Written by Euripides, adapted by Tom Paulin
Ancient Greek tragedy meets Irish speech patterns at the Everyman, as
Barrie Rutter brings his Northern Broadsides group back to Liverpool for
Tom Paulin’s adaptation of Eurupides’ Medea.
The old saying that ‘hell hath no fury like a woman scorned’
is illustrated – for better and worse – in Euripides’
2,500 year old original. The tragedian clearly had sympathy for females
abused by men in a patriarchal society, but the eponymous lead character
goes much too far to retain the audience’s support, or stay believable.
As a result, the play definitely has a sexist flavour, even as it rails
Medea (here played by Nina Kristofferson) is a non-Greek ‘barbarian’,
married to Jason (Andrew Pollard) of the Golden Fleece and the Argonauts
fame. When Jason leaves Medea for the higher status daughter of King Creon
(the monarch being played by Rutter), the lead character plots her vicious
and violent revenge.
Kristofferson is often frighteningly convincing in her malevolence scheming,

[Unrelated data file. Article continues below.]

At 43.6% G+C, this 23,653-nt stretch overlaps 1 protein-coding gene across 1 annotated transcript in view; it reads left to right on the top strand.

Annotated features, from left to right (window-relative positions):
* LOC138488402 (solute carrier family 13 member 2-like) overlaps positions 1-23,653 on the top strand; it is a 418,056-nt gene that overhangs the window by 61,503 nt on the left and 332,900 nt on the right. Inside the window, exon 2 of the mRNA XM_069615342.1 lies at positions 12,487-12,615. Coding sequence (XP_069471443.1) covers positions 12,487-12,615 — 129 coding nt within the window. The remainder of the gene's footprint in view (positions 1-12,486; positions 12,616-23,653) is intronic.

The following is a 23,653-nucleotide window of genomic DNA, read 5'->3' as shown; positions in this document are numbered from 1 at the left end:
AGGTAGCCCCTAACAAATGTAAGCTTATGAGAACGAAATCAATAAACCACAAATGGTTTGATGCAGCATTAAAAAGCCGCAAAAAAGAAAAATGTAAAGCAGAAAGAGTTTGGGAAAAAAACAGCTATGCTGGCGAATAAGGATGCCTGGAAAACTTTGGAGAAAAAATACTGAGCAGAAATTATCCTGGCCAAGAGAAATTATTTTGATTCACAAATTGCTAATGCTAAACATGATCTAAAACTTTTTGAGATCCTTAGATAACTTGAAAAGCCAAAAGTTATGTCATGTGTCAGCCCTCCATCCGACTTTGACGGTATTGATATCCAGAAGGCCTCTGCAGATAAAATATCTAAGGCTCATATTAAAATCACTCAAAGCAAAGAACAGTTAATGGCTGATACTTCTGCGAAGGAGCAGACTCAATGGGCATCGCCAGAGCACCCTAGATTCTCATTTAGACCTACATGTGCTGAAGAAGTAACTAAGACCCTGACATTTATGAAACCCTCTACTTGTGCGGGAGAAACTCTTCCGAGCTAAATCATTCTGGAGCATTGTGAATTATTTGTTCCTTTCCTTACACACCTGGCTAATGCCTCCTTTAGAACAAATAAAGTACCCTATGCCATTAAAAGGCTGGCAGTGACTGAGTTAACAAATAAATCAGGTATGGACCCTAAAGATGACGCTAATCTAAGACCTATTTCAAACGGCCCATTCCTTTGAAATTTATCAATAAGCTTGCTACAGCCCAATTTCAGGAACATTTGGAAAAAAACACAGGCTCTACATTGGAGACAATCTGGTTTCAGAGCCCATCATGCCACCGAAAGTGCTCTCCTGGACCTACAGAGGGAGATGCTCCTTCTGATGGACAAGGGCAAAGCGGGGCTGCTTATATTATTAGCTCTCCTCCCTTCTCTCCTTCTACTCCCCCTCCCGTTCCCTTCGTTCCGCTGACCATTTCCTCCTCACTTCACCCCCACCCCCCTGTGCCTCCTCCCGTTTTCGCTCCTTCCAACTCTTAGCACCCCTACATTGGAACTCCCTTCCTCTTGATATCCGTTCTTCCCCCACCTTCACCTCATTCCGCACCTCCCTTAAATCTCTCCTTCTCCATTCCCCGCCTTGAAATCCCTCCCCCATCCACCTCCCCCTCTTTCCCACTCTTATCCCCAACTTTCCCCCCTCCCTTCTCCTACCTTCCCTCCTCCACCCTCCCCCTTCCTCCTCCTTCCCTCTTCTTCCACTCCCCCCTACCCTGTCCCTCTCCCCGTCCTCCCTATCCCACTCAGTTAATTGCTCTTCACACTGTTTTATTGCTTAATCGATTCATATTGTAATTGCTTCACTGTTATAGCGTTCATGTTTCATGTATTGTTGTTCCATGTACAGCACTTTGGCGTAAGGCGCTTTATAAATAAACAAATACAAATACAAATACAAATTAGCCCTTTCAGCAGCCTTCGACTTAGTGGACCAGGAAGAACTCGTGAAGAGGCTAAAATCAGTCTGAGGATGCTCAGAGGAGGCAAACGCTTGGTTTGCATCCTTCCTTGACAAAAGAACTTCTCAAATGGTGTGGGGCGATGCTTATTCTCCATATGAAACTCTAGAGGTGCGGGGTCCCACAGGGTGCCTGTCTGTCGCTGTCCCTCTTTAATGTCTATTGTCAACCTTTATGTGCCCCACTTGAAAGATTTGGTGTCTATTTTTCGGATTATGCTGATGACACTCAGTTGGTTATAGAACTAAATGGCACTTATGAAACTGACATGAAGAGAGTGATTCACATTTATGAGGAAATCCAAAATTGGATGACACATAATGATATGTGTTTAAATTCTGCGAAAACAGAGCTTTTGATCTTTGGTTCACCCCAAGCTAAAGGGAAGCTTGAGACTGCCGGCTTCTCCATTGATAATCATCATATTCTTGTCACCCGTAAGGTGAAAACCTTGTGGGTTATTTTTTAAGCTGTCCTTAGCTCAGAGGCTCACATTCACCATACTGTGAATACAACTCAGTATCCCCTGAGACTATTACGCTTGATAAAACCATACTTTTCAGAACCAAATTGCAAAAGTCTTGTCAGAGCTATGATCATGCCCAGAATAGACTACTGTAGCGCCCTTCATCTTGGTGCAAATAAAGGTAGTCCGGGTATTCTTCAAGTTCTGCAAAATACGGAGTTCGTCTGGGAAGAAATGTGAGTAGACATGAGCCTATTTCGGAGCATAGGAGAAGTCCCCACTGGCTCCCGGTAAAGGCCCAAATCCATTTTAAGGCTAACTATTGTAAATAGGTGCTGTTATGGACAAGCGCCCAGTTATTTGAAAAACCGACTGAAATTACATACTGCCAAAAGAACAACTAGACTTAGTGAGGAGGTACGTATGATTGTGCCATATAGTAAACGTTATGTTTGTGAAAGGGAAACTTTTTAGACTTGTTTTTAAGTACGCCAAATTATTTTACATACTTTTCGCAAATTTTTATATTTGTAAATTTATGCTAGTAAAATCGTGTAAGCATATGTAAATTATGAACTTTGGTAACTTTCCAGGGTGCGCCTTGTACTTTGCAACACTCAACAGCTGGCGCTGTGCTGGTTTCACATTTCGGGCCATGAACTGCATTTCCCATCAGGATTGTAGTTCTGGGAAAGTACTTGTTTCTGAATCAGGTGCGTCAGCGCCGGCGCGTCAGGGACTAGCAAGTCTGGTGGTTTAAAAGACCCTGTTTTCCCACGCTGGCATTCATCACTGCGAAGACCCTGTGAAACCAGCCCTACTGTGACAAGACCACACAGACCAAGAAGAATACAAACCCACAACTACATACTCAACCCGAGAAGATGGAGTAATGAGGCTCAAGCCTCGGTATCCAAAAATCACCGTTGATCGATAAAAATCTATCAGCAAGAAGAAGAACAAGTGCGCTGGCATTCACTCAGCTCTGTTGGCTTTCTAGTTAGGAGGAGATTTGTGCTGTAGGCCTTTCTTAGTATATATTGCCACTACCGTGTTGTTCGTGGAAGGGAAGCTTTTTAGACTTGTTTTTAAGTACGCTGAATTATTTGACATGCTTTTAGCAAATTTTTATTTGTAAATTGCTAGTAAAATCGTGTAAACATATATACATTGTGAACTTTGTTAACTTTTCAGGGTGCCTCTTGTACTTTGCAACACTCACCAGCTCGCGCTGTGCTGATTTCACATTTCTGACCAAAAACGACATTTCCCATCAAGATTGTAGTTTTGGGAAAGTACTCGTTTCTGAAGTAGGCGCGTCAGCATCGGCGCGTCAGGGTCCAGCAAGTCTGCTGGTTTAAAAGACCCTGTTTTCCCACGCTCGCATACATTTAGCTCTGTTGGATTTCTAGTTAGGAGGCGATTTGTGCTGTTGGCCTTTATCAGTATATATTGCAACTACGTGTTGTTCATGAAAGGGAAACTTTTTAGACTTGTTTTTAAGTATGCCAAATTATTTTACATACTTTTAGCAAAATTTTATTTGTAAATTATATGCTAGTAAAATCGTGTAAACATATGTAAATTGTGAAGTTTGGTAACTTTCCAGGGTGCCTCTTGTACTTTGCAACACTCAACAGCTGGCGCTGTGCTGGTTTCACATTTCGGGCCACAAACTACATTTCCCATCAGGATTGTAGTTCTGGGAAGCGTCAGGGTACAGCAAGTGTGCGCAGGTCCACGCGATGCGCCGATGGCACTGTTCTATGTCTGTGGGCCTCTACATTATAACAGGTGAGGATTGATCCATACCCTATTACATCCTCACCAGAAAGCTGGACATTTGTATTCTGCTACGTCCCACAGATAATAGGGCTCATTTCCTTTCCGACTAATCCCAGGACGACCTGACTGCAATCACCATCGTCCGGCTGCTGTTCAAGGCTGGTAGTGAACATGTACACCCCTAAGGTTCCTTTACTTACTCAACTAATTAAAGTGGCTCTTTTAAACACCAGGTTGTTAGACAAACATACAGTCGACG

during which she she swings from shouting to quiet vulnerability. Pollard
– an understudy who stepped into the role very recently –
definitely merits future star billing, delivering a subtle and nuanced
performance. As usual with Northern Broadsides, there is a contemporary
musical accompaniment, and the blues rendering of the traditional Greek
‘Chorus’ role works very well.
However, the play has a fatal flaw. The extent of the scheming does
not ring true. Very few scorned women would go as far as Medea, and Euripides
failed to show why she should be such an exception. As a result, the impact
is lost, and so the audience left thoroughly entertained yes, but not
much the wiser about what it is to be human, now or in classical antiquity.